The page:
Juan had sighed, shifting position so that his left hip fitted comfortably into a hollow in the rocky floor. ‘A domesticated cave. It would be the perfect troglodyte life! I’ve imagined this too, you know, but it seemed so crazy... and anyway it would cost a fortune...’
She smiled in the darkness. ‘Yes. But worth every cent, don’t you agree? After all, what is money for if not for buying pleasure?’
They had joined hands then and pressed the fleshy knot against the damp wall of the cavern. ‘Ah, pleasure...’ he had whispered, rubbing his thumb against the sharpness of her fingernail as he leaned to kiss her.
From that day onwards the entire financial thrust of their newly-formed company was targeted towards earning enough funds to turn their wish into reality. Fortunately they lived in a continent rich in hidden and inaccessible minerals where it was not difficult to become wealthy if you knew how to uncover the secrets of the earth, and in the year they both celebrated their fortieth birthdays they finally moved into of the house of their dreams. Designed by an architect and fellow-caver suffering from similar longings for the subterranean, it comprised a warren of rooms hollowed out of rock and hidden beneath the surface of what would have appeared to be an ordinary stretch of grazing were it not pierced by cleverly-constructed port-holes spraying natural light into the spaces below.
The house was constructed in a series of linked chambers, each leading deeper and deeper into the rock. First, above ground, came the traditional Spanish courtyard surrounded by a high wall and entered through a dark-green door. Beyond the door lay a courtyard of vines and flowering plants, and beyond that ten steps dropped down into living area of the house. You descended more steps into the bedrooms, and down again into what they had christened ‘the catacombs’.
These last were a series of rough chambers cut from the sandstone platform and comprising the ‘natural’ part of the design, the home-from-home for contented cavers. Here, where the dry atmosphere provided an ideal storage environment, they installed a laboratory, and fitted racks of shelving for storing their samples. But there were always samples on display in the living area too.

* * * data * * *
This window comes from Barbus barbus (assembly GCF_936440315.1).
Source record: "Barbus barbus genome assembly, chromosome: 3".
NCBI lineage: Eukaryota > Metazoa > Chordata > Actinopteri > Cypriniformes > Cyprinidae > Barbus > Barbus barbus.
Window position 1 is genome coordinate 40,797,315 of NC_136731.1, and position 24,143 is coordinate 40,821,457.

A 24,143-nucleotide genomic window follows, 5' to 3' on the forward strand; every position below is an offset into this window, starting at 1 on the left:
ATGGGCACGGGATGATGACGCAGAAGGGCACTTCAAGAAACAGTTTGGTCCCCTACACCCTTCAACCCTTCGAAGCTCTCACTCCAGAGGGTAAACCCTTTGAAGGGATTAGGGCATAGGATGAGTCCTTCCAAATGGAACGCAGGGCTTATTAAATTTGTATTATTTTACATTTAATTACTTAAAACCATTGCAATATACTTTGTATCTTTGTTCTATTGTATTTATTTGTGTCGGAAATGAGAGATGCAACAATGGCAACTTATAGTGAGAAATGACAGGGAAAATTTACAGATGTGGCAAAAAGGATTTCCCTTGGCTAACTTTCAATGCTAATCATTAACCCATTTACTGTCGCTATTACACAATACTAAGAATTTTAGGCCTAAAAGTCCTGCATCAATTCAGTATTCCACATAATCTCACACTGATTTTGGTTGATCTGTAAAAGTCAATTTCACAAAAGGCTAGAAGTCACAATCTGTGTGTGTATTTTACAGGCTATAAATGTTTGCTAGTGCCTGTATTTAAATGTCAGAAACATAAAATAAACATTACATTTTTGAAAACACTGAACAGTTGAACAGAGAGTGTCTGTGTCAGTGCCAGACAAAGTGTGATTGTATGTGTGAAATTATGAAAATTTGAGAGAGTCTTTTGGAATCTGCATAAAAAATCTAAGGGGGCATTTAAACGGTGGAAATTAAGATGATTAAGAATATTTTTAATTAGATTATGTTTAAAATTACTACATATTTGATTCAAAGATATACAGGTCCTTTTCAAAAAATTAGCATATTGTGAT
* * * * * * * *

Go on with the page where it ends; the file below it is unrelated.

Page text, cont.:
Obsidian. Garnet. Feldspar. Tourmaline…..
Esperanta sits at the table and examines the stones with pride, rolling them between her fingers and inhaling their delicate earthy scents. This is the best of their several dozen collections, each gem acquired by either Juan or herself, and each marking significant moments in the long professional career of J&E Munez , geological consultants.
Now her hand shakes as she lifts each gem… but suddenly the chiming of the clock catches her unawares and throws her arm into a shocked spasm. She is instantly enveloped in a brief avalanche of jewels as the whole tray tumbles to the floor. Cursing, she drops to her knees and crawls between the furniture, feeling in crevices for shards of rocks, but bringing out only handfuls of old dust. They have never been tidy people and recently the mess in the house has got worse and worse as books and journals gather unread in swirling eddies around the furniture and boxes of samples fill every inch of living space.
Space. How much space is Juan occupying now as he waits for rescue in the airless black?
He is crouching in the darkness with his lamp switched off to conserve power. He is trying to stay cheerful, and treating himself to a piece of survival chocolate. He does not need to be able to see in order to be able to enjoy the hard chewy sweet.
The last time they discussed the issue, Esperanta had been adamant that food tastes just the same whether you can see it or not, but he remained unconvinced.
‘It must be different. Surely, if one sense ceases to operate then the others work harder to compensate for the deficiency?’
She had become angry very quickly — another thing which was new.
‘Juan... am I a person or an experimental subject? I can’t stand this constant analysis. I was in the lab when the aluminium went up — it fried my retinas — now I can’t see. End of story.’
‘But darling... don’t you think you should talk about it more? It’s only been six months. You can’t just pretend it didn’t happen...’
Before he could finish she had swept out of the room, knocking her elbow painfully against the door-jamb. Not daring to follow, he listened as she stumbled down to the catacombs. When she emerged two hours later her eyes had been swollen and red and he was afraid because he could not tell whether she had simply been weeping, or whether she had beaten her own flesh in the fury of her loss.
Suddenly there is a noise. He listens hard. Of course they will be looking for him. But nobody, not even Esperanta, knows the topology here as well as he does. They have maps and instruments but they do not have access to all the knowledge Juan keeps in his head.